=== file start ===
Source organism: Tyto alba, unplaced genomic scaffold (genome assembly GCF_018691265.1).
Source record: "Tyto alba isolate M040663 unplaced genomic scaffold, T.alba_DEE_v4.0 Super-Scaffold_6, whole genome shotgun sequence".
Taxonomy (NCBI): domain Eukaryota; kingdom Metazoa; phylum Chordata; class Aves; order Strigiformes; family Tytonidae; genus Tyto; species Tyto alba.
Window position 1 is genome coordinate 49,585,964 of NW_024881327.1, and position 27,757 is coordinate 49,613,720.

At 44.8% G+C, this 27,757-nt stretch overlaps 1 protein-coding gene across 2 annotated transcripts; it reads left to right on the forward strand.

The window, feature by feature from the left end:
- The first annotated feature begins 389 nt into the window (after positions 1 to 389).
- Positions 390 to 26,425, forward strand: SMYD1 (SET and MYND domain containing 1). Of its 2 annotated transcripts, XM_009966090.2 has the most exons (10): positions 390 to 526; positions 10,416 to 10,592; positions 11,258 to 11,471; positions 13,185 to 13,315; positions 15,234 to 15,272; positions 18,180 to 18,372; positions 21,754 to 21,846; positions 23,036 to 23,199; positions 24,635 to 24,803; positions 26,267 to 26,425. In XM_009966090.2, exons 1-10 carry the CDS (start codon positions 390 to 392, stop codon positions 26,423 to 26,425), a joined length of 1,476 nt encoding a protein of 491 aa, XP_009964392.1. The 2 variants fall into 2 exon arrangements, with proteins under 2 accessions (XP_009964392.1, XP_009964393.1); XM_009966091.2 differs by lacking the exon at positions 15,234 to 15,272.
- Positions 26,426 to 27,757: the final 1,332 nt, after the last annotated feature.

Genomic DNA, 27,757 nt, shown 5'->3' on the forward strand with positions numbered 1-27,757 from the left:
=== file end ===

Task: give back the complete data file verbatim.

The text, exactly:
Source organism: Tyto alba, unplaced genomic scaffold (genome assembly GCF_018691265.1).
Source record: "Tyto alba isolate M040663 unplaced genomic scaffold, T.alba_DEE_v4.0 Super-Scaffold_6, whole genome shotgun sequence".
Taxonomy (NCBI): domain Eukaryota; kingdom Metazoa; phylum Chordata; class Aves; order Strigiformes; family Tytonidae; genus Tyto; species Tyto alba.
Window position 1 is genome coordinate 49,585,964 of NW_024881327.1, and position 27,757 is coordinate 49,613,720.

At 44.8% G+C, this 27,757-nt stretch overlaps 1 protein-coding gene across 2 annotated transcripts; it reads left to right on the forward strand.

The window, feature by feature from the left end:
- The first annotated feature begins 389 nt into the window (after positions 1 to 389).
- Positions 390 to 26,425, forward strand: SMYD1 (SET and MYND domain containing 1). Of its 2 annotated transcripts, XM_009966090.2 has the most exons (10): positions 390 to 526; positions 10,416 to 10,592; positions 11,258 to 11,471; positions 13,185 to 13,315; positions 15,234 to 15,272; positions 18,180 to 18,372; positions 21,754 to 21,846; positions 23,036 to 23,199; positions 24,635 to 24,803; positions 26,267 to 26,425. In XM_009966090.2, exons 1-10 carry the CDS (start codon positions 390 to 392, stop codon positions 26,423 to 26,425), a joined length of 1,476 nt encoding a protein of 491 aa, XP_009964392.1. The 2 variants fall into 2 exon arrangements, with proteins under 2 accessions (XP_009964392.1, XP_009964393.1); XM_009966091.2 differs by lacking the exon at positions 15,234 to 15,272.
- Positions 26,426 to 27,757: the final 1,332 nt, after the last annotated feature.

Genomic DNA, 27,757 nt, shown 5'->3' on the forward strand with positions numbered 1-27,757 from the left: